Top: A pile of thick, square timbers, commonly called “Kpokolo” illegally harvested by Binta Bility. The DayLight/James Harding Giahyue
By James Harding Giahyue
Editor’s Note: This is the first of a two-part series, which exposes an illegal logging operation.
COMPOUND NUMBER ONE, Grand Bassa County – Two hundred and sixty pieces of thick, square timbers lay by a roadside in Zoegar Town, one of 18 sections in the Doe Clan. Twenty-five more are scattered in the forest.
The woods were harvested in two former logging concessions in Compound Number One, Grand Bassa. They are the products of an illegal logging operation being conducted by a businesswoman named Binta Bility, an investigation by The DayLight found.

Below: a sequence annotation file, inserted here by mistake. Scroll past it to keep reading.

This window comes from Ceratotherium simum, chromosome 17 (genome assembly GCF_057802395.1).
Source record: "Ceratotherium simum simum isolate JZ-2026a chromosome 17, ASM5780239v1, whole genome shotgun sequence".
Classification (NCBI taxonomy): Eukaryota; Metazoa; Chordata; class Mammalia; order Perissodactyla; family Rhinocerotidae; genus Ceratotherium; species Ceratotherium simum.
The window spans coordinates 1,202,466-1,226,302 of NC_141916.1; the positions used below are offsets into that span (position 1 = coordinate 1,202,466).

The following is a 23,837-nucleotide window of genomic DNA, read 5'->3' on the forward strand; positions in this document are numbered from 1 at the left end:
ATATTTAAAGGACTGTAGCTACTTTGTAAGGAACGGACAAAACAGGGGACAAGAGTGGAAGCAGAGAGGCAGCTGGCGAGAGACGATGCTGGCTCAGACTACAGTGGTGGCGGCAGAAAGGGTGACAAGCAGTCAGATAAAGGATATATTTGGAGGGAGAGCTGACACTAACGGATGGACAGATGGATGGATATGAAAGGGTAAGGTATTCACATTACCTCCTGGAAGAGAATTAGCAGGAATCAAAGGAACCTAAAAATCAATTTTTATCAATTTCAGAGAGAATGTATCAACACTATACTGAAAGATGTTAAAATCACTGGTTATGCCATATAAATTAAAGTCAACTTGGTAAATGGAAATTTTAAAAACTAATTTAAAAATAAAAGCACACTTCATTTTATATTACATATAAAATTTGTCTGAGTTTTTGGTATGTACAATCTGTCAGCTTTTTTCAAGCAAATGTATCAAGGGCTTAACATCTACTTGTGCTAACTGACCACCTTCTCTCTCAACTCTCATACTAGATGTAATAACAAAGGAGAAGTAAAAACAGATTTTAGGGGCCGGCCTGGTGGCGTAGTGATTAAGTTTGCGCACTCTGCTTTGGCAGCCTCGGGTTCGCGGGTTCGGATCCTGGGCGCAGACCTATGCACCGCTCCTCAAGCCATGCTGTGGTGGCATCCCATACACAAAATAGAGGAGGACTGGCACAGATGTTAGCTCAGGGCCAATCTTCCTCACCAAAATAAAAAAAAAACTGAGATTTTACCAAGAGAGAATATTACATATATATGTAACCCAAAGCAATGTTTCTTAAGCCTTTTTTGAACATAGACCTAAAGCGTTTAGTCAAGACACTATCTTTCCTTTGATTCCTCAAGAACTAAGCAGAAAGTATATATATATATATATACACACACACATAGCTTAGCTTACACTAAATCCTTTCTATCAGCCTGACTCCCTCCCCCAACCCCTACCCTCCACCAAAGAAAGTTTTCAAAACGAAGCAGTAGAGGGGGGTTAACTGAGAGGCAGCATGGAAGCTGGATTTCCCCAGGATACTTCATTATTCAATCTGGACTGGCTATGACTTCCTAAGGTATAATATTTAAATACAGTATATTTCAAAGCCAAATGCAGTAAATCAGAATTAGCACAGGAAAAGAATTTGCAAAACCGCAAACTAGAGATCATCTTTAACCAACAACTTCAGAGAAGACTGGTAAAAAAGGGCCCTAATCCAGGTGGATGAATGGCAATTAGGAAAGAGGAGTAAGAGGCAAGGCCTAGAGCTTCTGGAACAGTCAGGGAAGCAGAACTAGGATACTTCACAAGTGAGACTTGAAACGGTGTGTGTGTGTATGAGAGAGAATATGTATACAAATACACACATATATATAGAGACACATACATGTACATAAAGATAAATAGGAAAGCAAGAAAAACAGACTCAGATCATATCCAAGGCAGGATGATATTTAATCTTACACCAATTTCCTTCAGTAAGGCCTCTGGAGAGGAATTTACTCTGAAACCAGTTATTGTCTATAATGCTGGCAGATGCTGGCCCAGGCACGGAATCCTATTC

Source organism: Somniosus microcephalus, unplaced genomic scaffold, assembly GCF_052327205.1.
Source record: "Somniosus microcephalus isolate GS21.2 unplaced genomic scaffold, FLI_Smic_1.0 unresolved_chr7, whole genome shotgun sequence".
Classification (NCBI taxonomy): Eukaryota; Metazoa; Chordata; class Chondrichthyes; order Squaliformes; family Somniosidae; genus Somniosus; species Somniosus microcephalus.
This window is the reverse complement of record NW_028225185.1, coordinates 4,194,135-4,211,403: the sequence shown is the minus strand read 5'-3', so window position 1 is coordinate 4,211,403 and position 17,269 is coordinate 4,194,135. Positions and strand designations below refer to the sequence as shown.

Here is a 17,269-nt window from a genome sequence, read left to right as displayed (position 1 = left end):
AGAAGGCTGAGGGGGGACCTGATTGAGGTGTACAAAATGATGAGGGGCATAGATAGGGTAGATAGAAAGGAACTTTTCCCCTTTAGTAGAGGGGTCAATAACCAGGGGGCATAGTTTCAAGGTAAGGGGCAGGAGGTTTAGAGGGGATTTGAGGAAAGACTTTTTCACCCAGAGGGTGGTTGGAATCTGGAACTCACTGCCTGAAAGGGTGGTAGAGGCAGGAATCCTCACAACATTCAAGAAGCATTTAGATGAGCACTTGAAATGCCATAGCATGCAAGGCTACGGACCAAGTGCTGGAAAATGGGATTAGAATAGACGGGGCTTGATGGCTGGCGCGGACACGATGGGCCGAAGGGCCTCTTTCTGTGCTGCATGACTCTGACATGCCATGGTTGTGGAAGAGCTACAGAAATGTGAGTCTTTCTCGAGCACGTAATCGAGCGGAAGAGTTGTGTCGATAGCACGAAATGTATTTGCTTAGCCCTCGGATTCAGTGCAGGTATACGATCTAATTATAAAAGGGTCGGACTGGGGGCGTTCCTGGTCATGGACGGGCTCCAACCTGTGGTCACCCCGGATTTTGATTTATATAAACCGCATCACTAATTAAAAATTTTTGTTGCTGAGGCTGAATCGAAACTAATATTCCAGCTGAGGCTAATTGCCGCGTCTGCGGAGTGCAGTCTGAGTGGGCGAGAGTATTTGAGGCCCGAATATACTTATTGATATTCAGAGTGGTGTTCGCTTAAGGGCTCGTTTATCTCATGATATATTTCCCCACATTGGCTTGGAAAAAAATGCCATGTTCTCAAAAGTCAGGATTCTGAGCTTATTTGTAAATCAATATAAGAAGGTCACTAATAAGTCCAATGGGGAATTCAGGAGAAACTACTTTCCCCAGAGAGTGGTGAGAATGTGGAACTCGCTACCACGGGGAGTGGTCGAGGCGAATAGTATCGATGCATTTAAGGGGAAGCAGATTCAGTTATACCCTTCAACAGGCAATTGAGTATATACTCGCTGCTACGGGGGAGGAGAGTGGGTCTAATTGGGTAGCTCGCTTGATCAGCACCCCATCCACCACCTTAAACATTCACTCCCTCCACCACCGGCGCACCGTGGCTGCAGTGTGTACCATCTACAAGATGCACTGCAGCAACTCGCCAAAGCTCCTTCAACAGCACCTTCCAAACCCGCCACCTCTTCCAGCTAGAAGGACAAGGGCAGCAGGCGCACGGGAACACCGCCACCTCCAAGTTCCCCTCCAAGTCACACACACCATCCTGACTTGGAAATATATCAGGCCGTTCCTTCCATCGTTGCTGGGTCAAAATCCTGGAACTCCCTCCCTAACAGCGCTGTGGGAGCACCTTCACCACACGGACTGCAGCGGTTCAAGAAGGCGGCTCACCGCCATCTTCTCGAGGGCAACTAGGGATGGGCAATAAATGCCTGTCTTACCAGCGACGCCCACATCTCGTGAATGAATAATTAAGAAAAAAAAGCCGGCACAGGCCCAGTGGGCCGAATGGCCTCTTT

“The pile of [timber]… is for one Binta Bility,” said Volygar Garblah, the Chief Elder of that region. Garblah said she had asked to harvest red hardwoods in two former concession areas and he and other chiefs worked out a payment scheme with her.
“Sometimes the sticks are from two or three sections in Doe Clan. When she went to Fubahn, the people charged her, from Kpelleh Town way they charged her also, and men were used to haul the timber from there,” Garblah said, adding Zoegar Town and Dumue Town were also involved in the illegal activities.
The operation she runs is commonly called “Kpokolo,” a new form of illegal logging across the country, which targets expensive hardwoods that are smuggled out of the country in containers. The woods are used for railroad tiles and bridges.
Bility denies any wrongdoing. But dozens of interviews with chiefs, elders motorcycle-taxi drivers, and the illicit loggers point to her.